by Kevin McKeough (17 April 2020, Chicago Tribune)
Technically, the Monsters of Folk consist only of the four veteran troubadour Dave Alvin, Chris Smither, Ramblin' Jack Elliott and Tom Russell who sat from left to right on the stage of Fitzgerald's Thursday evening.
But as they took turns swapping songs, stories, jokes and good-natured ribbing, the quartet conjured up a number of other behemoths as well.
Bonnie Riatt and Lowell George, Chuck Berry and Johnny Cash, the Carter Family and Jimmie Rodgers, Bob Dylan and Woody Guthrie: All were represented during the marathon performance, which spanned three and a half hours, two sets, and the breadth of American folk music from ancient ballads to rock 'n roll.
There was Russell hilariously impersonating Cash confronting a horde of Swedish paparazzi, Smither delivering a torrid version of George's "Rock 'n Roll Doctor,'' Alvin immersing himself in the ageless "Black Jack Davy,'' and Elliott mesmerizing the packed house with an exquisite rendition of Dylan's "Don't Think Twice, It's All Right.''
Folk music can mean the inward-looking meditations of songwriters from James Taylor to Sarah McLaughlin, or outward-looking tales of emotional and physical hardship. The Monsters of Folk's music belonged definitively in the latter category, as their songs detailed outlaws and prisons, highways and railroads, heartbreak and longing, the devil and deliverance.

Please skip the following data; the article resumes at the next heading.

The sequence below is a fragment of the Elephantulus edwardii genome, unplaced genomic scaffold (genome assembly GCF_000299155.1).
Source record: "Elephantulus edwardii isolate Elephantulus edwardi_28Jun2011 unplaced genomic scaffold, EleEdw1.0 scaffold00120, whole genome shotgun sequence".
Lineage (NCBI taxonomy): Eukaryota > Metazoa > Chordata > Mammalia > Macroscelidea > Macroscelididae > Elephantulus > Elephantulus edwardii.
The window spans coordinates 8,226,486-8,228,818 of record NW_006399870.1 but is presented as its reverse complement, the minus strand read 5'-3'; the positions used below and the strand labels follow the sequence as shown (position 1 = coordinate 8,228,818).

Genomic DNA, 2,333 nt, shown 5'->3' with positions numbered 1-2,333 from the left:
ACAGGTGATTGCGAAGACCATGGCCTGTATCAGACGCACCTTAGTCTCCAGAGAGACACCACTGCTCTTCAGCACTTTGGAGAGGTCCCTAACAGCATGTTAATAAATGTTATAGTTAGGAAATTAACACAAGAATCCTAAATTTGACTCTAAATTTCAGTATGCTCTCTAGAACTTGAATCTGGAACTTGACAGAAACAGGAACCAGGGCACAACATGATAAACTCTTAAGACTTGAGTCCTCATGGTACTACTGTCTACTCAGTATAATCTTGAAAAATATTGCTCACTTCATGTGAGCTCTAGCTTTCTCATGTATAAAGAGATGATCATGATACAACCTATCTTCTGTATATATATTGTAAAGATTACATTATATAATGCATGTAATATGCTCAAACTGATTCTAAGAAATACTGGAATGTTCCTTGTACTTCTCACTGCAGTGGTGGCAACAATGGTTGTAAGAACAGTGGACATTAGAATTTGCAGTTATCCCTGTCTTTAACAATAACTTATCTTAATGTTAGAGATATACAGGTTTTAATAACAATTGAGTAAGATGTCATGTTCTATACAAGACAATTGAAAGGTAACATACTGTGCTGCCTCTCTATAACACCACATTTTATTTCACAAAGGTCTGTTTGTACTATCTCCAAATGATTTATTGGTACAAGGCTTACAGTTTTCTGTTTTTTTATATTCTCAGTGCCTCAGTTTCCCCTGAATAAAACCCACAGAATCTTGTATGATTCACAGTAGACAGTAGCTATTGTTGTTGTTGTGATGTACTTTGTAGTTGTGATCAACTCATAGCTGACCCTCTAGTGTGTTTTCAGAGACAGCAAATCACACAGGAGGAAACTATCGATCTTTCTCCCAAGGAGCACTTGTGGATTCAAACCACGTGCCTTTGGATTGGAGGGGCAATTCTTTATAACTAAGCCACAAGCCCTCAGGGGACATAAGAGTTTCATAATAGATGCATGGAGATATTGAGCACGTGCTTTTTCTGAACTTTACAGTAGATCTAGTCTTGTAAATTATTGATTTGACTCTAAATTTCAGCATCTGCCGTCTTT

Russell was the master of narrative, particularly when recounting the fate of two horse thieves who stop to drink in the wrong bar on "The Sky Above, The Mud Below.'' Alvin was the most dramatic presence, his intense physicality, booming voice and biting guitar solos bursting forth during "Wanda and Duane.'' A wizard on blues guitar, Smither twined wry, stem-winding lyrics through his breathtaking finger-picking on songs such as "Winsome Smile.''
Recovering from a cold that had him drawing on inhalants and occasionally leaving the stage, his voice frayed, worn and rasping, ("it's coming back . . . worse than ever''), Elliott still made each song sound as if it was dug out of the earth itself.
He sang with a plain, understated authority that owed much to Woody Guthrie, with whom Elliott traveled and performed, and the music was never better than when he performed the legendary folk singer's own songs.
From the group's theme song, "Hard Travelin','' to the Robin Hood biography, "Pretty Boy Floyd,'' to the sing-along finale, "Do Re Mi,'' the renditions were jubilant and glorious, a testament not only to a genre of music, but a way of life.
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